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Certain Circumstances

The US Preventive Services Task Force has updated its recommendations for assessing and testing BRCA1 and BRCA2 mutations for breast and ovarian cancer susceptibility. As the task force's chair, Virginia Moyer, writes in the Annals of Internal Medicine, routine genetic screening in the absence of family history of the disease is not warranted.

In general, about 12.3 percent of women with develop breast cancer during their lives and 1.4 percent of women develop ovarian cancer. The prevalence of harmful BRCA mutations is estimated to be between 0.2 percent and 0.3 percent in the general population, though it is higher in women who develop cancer before the age of 40 and in women with Ashkenazi Jewish ancestry.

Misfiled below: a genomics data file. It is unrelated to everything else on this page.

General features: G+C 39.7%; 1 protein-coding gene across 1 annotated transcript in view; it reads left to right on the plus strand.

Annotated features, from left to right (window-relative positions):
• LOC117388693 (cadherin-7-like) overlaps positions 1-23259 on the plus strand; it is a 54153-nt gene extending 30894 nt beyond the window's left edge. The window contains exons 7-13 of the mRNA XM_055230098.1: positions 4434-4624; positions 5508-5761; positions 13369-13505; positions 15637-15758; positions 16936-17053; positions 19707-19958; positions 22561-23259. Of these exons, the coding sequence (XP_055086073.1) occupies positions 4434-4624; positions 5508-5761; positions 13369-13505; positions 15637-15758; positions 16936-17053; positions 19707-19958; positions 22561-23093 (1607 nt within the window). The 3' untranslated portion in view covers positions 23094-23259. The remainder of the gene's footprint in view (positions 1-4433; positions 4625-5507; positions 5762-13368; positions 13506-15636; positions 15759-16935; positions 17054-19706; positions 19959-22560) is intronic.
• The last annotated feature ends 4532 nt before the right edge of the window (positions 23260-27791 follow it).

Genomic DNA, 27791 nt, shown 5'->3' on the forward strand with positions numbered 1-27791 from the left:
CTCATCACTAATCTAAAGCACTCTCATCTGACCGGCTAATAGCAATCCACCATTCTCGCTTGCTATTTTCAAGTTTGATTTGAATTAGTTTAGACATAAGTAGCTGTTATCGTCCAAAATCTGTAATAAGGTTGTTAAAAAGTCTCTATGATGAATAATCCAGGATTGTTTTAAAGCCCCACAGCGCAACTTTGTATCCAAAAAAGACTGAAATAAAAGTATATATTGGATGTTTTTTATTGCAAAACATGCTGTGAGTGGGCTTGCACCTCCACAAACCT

The task force examined some 18 studies that were published since its last assessment in 2005 that weighed the benefits and harms of testing.

For women with a family history that indicates an increased risk of having harmful BRCA1 or BRCA2 mutations, the USPSTF says that the net benefit of testing, detection, and early intervention is moderate. At the same time, it says that the net benefit of testing, detection, and early intervention for women without that family history ranges from minimal to potentially harmful.

"We have great hope in the science of genomics to improve screening practices and even prevent some cancers," Moyer said in a statement. "At this point, the evidence shows that most American women will not benefit from genetic counseling or the test for gene mutations in BRCA1 and BRCA2.”